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Reading Response: The Great Seduction - Essay Example

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The article entitled “The Great Seduction” written by Andrew Keen presented the contention that the democratization of the Internet undermines the ability to acknowledge the voice of authoritative and expert professionals over those of the amateurs within the electronic…
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Reading Response: The Great Seduction
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September 10, Reading Response: The Great Seduction The article en d “The Great Seduction” written by AndrewKeen presented the contention that the democratization of the Internet undermines the ability to acknowledge the voice of authoritative and expert professionals over those of the amateurs within the electronic medium. Its main points included the democratization of “media, information, knowledge, content, audience, author” (Keen 14) apparently by the Web 2.0 revolution. Likewise, Keen asserted that the lure of the Web 2.0 phenomena was actually analogous to a great seduction where a promise of truth was supposedly offered to be readily accessible and available to everyone; yet, in truth, the Web 2.0 revolution was seen to deliver unsubstantiated information written by just anyone who could blog about just anything possible. As such, the author discussed for foreseen repercussions in terms of blurring the lines between fact and opinion, proliferation of property theft, plagiarism, and hampering of creative talents.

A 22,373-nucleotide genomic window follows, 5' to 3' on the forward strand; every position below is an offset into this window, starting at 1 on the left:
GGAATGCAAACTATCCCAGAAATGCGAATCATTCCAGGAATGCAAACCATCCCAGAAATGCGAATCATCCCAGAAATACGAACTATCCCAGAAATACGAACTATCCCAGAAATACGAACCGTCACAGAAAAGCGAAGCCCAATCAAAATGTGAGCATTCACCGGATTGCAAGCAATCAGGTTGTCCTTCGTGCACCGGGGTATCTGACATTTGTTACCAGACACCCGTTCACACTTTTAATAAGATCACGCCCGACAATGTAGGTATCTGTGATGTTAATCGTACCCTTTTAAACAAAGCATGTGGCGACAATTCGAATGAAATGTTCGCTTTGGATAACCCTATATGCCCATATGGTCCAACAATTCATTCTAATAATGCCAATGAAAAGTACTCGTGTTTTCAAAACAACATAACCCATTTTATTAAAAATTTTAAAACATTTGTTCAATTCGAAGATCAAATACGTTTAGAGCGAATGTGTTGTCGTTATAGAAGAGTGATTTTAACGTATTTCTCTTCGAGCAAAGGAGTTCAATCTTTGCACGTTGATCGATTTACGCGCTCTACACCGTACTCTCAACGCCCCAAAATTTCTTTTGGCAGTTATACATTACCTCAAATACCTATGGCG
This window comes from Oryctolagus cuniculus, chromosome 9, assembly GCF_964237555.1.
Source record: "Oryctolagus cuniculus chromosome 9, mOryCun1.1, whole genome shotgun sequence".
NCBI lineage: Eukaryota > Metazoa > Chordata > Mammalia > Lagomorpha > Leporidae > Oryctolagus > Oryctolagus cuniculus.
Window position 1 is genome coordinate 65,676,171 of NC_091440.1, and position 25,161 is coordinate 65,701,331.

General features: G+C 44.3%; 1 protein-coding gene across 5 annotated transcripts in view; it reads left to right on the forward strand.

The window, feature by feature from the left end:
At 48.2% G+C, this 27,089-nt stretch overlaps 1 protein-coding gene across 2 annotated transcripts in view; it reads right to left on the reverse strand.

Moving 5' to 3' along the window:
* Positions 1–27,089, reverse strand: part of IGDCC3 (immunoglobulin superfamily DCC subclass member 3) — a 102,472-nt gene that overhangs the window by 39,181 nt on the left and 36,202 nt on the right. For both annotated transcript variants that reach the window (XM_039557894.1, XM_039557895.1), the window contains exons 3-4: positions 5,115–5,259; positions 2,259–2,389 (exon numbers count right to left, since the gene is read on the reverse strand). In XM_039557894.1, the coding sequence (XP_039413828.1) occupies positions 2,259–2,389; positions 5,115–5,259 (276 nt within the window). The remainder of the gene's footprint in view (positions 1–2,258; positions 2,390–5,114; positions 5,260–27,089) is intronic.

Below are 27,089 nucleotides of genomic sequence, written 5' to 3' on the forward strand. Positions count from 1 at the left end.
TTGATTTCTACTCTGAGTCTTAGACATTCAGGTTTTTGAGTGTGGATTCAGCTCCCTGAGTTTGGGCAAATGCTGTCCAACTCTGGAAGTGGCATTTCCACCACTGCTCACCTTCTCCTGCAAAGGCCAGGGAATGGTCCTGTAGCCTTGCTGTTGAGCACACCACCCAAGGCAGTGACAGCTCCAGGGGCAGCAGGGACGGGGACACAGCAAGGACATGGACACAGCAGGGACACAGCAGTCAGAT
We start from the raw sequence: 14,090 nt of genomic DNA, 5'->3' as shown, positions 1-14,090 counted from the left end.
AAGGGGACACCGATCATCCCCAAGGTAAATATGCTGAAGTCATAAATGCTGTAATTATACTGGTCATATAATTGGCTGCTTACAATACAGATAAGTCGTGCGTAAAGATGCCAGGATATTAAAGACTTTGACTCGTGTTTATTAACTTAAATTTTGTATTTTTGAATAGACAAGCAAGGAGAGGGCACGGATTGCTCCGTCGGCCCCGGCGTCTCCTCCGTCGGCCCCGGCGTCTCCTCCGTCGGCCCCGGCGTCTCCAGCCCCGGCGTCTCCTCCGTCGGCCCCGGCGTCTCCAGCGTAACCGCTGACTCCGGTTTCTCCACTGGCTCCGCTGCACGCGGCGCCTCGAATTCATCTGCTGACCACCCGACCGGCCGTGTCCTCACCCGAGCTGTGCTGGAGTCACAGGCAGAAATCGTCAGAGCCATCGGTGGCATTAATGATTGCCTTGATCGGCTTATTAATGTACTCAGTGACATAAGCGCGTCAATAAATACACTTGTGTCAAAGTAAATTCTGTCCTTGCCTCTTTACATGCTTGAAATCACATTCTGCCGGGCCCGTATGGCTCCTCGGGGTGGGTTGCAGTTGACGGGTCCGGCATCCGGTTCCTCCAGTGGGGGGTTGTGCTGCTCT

The contentions were actually corroborated by Steven Strauss who indicated that “so far, and paradoxically (considering how much Web 2.0 has touched our lives), no productivity revolution is visible…For most of human history, productivity growth was negligible, causing per capita income to remain the same from one generation to the next” (Strauss pars. 2 & 3). This confirms that despite the magnanimity of information being shared and exchanged, it was evident that no new productive value of information or literary discourse has been acknowledged and recorded. Likewise, Strauss also validated Keen’s argument that the Web 2.0 revolution has in fact endangered the print media through diminishing patronage and publication of books, newspapers, and even the encyclopedia.
The reading has therefore provided a greater understanding of the impact of citizen journalism, defined as “the gathering, writing, editing, production and distribution of news and information by people not trained as professional journalists” (Curtis par. 1). Although seen by promoters as enhancing the creative skills of amateurs and supports freedom of expressionl citizen journalism poses dangers in terms of exposing unsubstantiated or bogus information which could jeopardize the reputations and lives of others; even prior to validation of the truth.
Works Cited
Curtis, Anthony. "Citizen Journalism ." 2012. University of North Carolina at Pembroke. http://www2.uncp.edu/home/acurtis/Courses/ResourcesForCourses/Journalism/CitizenJournalism.html. 23 January 2014.
Keen, Andrew. "The Great Seduction." Keen, A. The Cult of the Amateur: How blogs, MySpace, YouTube, and the rest of todays user-generated media are destroying our economy, our culture, and our values. Doubleday, 2008. 11-34. Print.
Strauss, Steven. "Web 2.0 Is Everywhere, Except in the Productivity Statistics." 18 November 2012. The Huffington Post. http://www.huffingtonpost.com/steven-strauss/social-media-productivity_b_2155479.html. 23 January 2014.
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